Talk or Trade?

Germany/Africa: Berlin’s halfhearted overtures

By Ben Fox

Posted on October 10, 2019 08:51

[This article is part of our series on Europe-Africa relations. Follow the links for our overview on Europe’s Africa stance, our UK/Africa and our France/Africa articles.]

But so far the new rhetoric is yet to be matched by reality.

  • Chancellor Angela Merkel’s government has prioritised the links between economic growth and long-term security in Africa to stem immigration, which has become a political football in Europe and severely weakened Merkel’s position.
  • It has seen Germany take a fresh interest in security, particularly in West Africa.
  • Germany has been France’s main European ally in financing and contributing military support to the G5 Sahel alliance. In May, Merkel pledged more than €100m ($110m) in funding for the Sahel region during a a West Africa tour that took her to Burkina Faso, Mali and Niger.

Similarly, the European Union’s (EU) External Investment Plan – backed by France and Germany – seeks to leverage the EU’s budget to encourage private companies to invest in the region.

The bloc’s €3.4bn Emergency Trust Fund for Africa, set up to help combat migration flows, meanwhile, has also been earmarked for a role concentrating resources.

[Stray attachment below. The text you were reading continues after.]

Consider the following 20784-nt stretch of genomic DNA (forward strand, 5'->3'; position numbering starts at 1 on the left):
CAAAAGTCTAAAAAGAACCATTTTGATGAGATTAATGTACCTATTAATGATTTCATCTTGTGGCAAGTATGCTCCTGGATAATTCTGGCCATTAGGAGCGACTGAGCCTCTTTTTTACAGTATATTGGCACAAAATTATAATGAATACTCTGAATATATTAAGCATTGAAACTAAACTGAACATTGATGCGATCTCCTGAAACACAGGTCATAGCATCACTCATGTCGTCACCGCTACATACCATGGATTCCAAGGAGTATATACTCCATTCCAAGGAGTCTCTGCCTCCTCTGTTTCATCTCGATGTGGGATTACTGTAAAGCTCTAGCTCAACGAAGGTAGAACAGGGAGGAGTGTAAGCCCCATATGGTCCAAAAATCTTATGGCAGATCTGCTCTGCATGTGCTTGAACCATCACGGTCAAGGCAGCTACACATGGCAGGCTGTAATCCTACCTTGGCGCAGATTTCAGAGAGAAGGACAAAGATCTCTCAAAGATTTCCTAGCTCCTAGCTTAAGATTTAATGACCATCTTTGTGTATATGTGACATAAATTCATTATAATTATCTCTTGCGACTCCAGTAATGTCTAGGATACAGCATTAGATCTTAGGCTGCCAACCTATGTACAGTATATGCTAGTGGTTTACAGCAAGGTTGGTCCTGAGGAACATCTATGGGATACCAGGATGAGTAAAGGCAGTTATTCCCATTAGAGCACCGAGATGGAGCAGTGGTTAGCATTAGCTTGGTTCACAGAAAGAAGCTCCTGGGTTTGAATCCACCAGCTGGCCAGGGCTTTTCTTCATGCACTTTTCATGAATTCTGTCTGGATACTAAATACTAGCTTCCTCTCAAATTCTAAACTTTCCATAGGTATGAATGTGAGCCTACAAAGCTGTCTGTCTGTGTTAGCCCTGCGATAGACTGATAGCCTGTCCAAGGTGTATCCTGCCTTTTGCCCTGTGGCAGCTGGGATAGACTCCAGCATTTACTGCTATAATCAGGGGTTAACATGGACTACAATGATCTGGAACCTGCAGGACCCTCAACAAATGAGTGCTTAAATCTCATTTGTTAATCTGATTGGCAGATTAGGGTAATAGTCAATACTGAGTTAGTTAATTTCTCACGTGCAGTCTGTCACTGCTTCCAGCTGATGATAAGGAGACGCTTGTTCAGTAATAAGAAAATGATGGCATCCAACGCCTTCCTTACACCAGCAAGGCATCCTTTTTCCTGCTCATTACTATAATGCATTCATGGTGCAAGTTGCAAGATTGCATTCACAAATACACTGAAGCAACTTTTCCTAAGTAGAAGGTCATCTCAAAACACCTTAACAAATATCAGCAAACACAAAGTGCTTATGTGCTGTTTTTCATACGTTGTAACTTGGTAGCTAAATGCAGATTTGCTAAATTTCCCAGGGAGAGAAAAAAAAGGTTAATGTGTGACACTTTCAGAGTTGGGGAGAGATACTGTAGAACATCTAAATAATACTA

Both seek to improve trade ties and convince their countries’ big companies to invest more in Africa and match government contributions as part of a long-term plan to reduce the flow of African migrants to Europe.

Marshalling resources

The ‘Marshall Plan with Africa’ initiated by the federal ministry for economic cooperation and development, was the centre piece of Germany’s G20 presidency in 2017. It sticks primarily to the blueprint promoted by the European Commission for increasing private investment in Africa but without increasing public spending commitments.

“It centres around two clearly defined objectives. One is to improve African infrastructure. The other is to increase private investment to Africa. Both will ignite a process of generating jobs for ordinary Africans,” said professor Paul Collier, who advised the German government during its G20 presidency.

But progress has been slow

  • None of the planned bilateral ‘compacts’ have yet been agreed;
  • And the ‘Marshall Plan’ reference is viewed by many as clumsy paternalism.
  • “It is not something African leaders like very much. It gives the impression of something being done to them,” says Domenico Rosa, a senior European Commission official.

At the EU level, the new German rhetoric is also yet to be truly felt on trade.

Merkel has argued that the Economic Partnership Agreements (EPAs), which were effectively mothballed by Jean-Claude Juncker’s Commission presidency, should be re-opened.

  • But that requires majority support among EU member states, upon whom she has put little pressure.

Similarly, although Berlin is known to be uncomfortable with the France and Spain driven EU rapprochement with Morocco – which observers say undermined Germany’s former president Horst Köhler, who resigned as the UN’s envoy for Western Sahara in May – it has stayed silent on the matter.

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